Andy Warhol said, “In the future, everybody will be world-famous for 15 minutes.”1 Warhol’s comment, made decades ago, appears to be truer than ever. With the rise of social networking and viral video, it’s easier to achieve notoriety than ever before. But for libel lawyers, the question is whether being “Internet famous” is famous enough to be deemed a public figure.2
In a libel lawsuit, the court will be asked to classify the plaintiff as a public official, an all-purpose public figure, a limited-purpose public figure, or a private figure. Defendants have greater constitutional protection when the plaintiff is a public official or public figure of some sort than when the plaintiff is deemed a private figure.3 Access to the media and the ability to inject oneself into a controversy has been a factor in determining whether a plaintiff is a public or private figure. Naturally, this raises the question of whether the use of Facebook or Twitter or other social media—especially if material has “gone viral”—will turn otherwise private plaintiffs into public figures.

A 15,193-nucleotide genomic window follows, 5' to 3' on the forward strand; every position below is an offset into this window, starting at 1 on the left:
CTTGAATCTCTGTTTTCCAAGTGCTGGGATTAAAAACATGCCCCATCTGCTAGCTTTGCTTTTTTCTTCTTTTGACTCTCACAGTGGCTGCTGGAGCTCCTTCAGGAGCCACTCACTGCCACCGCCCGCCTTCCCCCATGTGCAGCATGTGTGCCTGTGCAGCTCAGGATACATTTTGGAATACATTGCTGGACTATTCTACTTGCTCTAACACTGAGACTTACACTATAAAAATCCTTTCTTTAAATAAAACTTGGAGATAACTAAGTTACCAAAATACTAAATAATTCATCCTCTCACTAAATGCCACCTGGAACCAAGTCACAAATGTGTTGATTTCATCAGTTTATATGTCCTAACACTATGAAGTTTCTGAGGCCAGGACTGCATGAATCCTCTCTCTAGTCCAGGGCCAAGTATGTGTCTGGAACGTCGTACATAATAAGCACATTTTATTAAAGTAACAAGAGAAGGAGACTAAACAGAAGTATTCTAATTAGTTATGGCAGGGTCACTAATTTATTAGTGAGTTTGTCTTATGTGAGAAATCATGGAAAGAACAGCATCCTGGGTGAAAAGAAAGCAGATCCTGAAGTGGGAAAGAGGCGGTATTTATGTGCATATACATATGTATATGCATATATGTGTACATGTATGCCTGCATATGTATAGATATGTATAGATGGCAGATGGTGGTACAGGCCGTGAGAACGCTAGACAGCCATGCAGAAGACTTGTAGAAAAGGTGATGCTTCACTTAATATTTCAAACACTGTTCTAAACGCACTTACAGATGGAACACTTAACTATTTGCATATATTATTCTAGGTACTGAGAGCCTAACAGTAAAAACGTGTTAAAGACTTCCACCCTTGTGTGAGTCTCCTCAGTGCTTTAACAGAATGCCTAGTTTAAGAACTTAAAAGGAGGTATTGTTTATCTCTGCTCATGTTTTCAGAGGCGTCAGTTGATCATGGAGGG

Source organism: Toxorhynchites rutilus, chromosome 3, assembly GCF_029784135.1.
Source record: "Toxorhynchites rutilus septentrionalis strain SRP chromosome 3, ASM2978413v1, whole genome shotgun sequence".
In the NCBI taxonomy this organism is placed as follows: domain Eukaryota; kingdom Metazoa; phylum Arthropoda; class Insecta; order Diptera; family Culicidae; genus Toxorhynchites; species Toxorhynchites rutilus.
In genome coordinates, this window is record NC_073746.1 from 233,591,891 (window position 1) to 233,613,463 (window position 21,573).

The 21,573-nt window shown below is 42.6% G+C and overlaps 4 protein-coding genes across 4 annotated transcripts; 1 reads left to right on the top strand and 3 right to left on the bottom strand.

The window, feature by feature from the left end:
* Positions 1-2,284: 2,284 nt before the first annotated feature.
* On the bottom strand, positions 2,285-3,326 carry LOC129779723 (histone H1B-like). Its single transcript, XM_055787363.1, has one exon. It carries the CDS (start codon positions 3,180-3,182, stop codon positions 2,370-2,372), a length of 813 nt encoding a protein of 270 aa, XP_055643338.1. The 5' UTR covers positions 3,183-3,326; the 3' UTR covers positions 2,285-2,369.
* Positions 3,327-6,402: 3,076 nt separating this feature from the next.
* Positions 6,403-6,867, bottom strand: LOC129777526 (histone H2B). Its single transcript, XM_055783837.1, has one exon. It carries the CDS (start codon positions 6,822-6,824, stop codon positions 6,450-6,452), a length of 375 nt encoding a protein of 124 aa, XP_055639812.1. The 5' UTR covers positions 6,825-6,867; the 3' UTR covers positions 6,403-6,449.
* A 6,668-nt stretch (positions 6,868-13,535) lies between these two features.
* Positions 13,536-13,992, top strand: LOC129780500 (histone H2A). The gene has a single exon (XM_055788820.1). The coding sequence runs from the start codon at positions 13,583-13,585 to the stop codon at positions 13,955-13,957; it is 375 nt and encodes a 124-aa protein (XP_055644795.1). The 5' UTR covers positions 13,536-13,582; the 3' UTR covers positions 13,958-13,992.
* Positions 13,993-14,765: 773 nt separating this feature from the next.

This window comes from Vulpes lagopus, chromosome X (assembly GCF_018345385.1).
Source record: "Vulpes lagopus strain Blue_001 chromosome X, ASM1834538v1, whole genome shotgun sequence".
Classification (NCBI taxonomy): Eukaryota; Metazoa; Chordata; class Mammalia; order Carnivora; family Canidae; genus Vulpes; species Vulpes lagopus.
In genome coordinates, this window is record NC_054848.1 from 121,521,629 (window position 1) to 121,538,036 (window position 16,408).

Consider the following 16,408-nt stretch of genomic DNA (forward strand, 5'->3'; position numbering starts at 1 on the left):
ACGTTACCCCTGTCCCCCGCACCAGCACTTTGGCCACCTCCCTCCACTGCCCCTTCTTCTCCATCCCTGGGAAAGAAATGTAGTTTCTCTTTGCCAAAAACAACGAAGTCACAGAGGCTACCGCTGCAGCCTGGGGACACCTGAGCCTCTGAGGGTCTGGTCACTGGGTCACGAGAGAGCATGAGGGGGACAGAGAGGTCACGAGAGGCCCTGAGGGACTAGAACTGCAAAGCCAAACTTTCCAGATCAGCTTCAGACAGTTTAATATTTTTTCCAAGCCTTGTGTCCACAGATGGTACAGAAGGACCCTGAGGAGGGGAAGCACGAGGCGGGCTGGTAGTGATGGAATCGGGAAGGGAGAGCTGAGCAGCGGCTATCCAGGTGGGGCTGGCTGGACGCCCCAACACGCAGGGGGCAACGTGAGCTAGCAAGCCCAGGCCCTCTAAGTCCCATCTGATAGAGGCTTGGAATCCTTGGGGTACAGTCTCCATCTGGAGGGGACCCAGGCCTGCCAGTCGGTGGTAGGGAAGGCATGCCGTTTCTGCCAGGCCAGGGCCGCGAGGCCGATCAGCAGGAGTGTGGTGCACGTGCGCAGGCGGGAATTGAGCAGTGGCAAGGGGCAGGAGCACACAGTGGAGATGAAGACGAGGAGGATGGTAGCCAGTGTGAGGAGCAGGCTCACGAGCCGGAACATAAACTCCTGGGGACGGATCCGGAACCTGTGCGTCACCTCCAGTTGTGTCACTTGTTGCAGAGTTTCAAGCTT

This article will evaluate the circumstances under which Internet users can become limited-purpose public figures. In other words, although we all may be world famous someday, we seek to clarify whether we will all be limited-purpose public figures.